The main issue is that it’s difficult to track down the source of these food security problems. The number of affected shipping locations and products seems to expand over time. Oftentimes, this means that contamination warnings occur too late. Therefore, many people unknowingly consume affected products.
Blockchain-backed agriculture systems could help reduce the likelihood of these large-scale food security issues. For instance, grocery stores and restaurants would be able to scan blockchain-enabled RFID tags to check whether their products have been affected by such outbreaks. Another promising possibility is that future blockchain/IoT sensor projects will be able to not only make traceability easier after an outbreak has occurred, but also detect the presence of harmful bacteria in agricultural products before they even leave the farm.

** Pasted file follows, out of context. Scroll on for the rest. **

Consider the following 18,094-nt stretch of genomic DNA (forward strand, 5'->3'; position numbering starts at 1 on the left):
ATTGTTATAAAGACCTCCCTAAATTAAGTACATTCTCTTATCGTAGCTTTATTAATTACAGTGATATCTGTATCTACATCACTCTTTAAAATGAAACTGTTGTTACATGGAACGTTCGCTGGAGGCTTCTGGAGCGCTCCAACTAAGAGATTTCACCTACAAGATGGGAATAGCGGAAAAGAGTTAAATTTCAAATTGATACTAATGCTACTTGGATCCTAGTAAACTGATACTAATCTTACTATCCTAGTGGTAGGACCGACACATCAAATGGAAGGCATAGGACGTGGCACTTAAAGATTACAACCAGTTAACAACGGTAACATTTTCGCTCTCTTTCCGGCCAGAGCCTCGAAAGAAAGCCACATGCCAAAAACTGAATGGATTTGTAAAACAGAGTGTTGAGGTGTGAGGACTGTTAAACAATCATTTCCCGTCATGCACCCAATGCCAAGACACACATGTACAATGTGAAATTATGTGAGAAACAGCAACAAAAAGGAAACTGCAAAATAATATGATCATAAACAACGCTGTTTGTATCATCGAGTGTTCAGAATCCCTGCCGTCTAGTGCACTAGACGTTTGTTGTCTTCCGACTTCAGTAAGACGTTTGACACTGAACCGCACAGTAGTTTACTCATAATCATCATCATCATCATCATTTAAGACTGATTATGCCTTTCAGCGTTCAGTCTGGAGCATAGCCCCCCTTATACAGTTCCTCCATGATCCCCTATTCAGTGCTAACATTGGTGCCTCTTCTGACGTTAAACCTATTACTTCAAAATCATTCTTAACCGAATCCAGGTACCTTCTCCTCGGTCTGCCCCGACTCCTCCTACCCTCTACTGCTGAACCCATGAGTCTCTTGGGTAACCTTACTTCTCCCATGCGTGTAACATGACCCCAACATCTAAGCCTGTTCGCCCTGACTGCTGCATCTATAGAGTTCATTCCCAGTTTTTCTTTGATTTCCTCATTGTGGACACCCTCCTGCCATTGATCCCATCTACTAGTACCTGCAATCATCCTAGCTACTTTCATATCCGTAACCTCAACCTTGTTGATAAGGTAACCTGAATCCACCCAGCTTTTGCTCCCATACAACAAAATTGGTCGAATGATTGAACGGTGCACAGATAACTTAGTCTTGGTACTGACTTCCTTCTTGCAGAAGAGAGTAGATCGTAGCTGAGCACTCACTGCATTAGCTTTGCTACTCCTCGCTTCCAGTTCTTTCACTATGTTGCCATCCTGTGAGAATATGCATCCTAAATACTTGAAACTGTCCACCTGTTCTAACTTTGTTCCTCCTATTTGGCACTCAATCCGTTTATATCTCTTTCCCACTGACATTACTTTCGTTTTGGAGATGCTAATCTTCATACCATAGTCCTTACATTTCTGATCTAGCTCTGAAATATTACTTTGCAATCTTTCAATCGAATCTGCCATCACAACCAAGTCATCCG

While blockchain in agriculture is still in the early stages of implementation, a few projects are working to ensure that agricultural products of the present and future are much improved in many ways. Adding blockchain-based supply chains will help reduce waste and optimize shipping. Blockchain-based farming will help farmers optimize crop production and tackle food scarcity issues. For people throughout the world, the impact of blockchain in agriculture could have several major benefits. Technology-driven agriculture could potentially make agricultural products not only cheaper, but also verifiably safer to consume.